My own writing, to be clear. It's much easier to let someone else run the show and get me excited about their work, rather than I try to scramble together a few fragment sentences about my project before I loose their interest and the conversation moves back to them anyway.
"Writer" is such a heavy word. It makes you think of someone who is expertly observant, soaking in all the details of the problems of the world so they can formulate some sort of antidote and spit back out on perfectly polished paper for everyone to partake without even realizing they are being cured. I can't even begin to put myself in a category with them.
So I've stayed quiet, for years. I used to call myself a writer, until I realized exactly what that was. So a few friends and family members know it was a hobby I used to peruse, but anyone who's met me in the last 3 years probably has no clue.
It's hard to talk about writing. It's so personal, risky, incomplete. When I start a project I'm so excited I want to shout on the rooftops - but what if all the idea turns out to be was a fleeting thought and it fizzles faster than you can trudge through that dreaded fourth chapter? I've had a few of those. Especially in the few years I wasn't actively writing due to some life changes. For instance, my husband and I moved across the country, (again) I took a job that had me away from home 16 days out of the month, I had a baby. But in quiet times, when ideas would come out of the woodwork, I would jot down a note or two on hotel paper or anything within arm's reach of the baby I was nursing.
But there was one project that would never leave me. It almost faded away (I was really afraid for it) but oddly enough, starting another novel brought it back to the surface. While I still plan to write that new novel, I dove head first back into my current book. And rightly so. It deserved it. We've been through a lot together :)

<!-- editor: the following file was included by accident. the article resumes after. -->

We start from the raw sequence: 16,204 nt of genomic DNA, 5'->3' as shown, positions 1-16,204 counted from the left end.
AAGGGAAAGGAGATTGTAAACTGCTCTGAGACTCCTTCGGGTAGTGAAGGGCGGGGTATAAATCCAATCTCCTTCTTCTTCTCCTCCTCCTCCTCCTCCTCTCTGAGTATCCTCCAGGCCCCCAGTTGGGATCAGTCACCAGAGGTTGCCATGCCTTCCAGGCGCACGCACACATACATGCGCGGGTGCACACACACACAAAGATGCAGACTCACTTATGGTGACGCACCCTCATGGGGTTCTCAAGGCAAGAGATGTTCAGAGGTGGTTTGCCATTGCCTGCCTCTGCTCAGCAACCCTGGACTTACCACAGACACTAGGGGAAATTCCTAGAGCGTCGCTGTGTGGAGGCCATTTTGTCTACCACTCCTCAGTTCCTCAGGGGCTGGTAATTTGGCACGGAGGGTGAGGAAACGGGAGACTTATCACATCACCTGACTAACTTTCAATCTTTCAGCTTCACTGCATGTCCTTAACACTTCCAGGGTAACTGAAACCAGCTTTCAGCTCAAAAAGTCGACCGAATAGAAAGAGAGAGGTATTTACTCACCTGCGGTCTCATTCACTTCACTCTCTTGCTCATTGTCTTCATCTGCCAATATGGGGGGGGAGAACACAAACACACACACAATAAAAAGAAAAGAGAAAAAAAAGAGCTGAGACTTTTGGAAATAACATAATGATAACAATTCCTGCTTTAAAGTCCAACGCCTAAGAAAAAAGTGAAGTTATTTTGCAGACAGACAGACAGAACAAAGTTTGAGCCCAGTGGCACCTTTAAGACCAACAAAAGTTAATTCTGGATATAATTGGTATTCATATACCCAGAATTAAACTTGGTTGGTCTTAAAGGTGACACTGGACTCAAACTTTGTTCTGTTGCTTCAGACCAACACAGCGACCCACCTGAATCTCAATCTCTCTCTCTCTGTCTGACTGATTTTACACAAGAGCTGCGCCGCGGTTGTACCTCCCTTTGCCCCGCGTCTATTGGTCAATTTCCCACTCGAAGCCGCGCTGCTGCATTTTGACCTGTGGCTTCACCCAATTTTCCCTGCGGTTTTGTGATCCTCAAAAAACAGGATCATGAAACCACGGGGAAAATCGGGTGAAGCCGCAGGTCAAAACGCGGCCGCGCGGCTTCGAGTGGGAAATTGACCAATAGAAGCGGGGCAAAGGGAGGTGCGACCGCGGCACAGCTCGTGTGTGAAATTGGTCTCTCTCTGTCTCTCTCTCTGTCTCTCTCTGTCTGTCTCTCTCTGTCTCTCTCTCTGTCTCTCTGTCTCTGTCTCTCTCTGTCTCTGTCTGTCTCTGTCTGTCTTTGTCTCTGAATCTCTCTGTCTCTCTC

I am so excited about it. I am buzzing with energy, but I'm also wrenching with fear. The two emotions battling for dominance is keeping me up at night. (and just when I get my daughter to sleep through the night!)
But there is one emotion I refuse to give into, and that is regret. "You don't know until you try. Shoot for themoon. Even if you miss, you'll land among the stars," My mother wrote on my bedroom mirror when I was a teenager. "Create your dream, and live it," I like to remind myself.
A little while ago I had a very vivid, scary dream. I was drowning. I knew I was going to die. At this point, before my daughter was born, I felt I had lived a very full life. I had grown into a decent human being, I had found my soul mate, and I had a strong relationship with my Heavenly Father. What more can anyone really ask for besides that?
There were two things, in the dream, that I felt an over whelming sadness over. I never had children, and I didn't write enough. In that moment, when I was sure I was taking my last breaths, I was overcome with regret for my wasted talents. I needed to be a mother; to nurture children so they would grow up to hold a place of light and good in this world. I needed to be an author; to enjoy my passion and say the things I needed to say that did actually have value after all.
When I thankfully woke up from that dream, I started on those two things right away.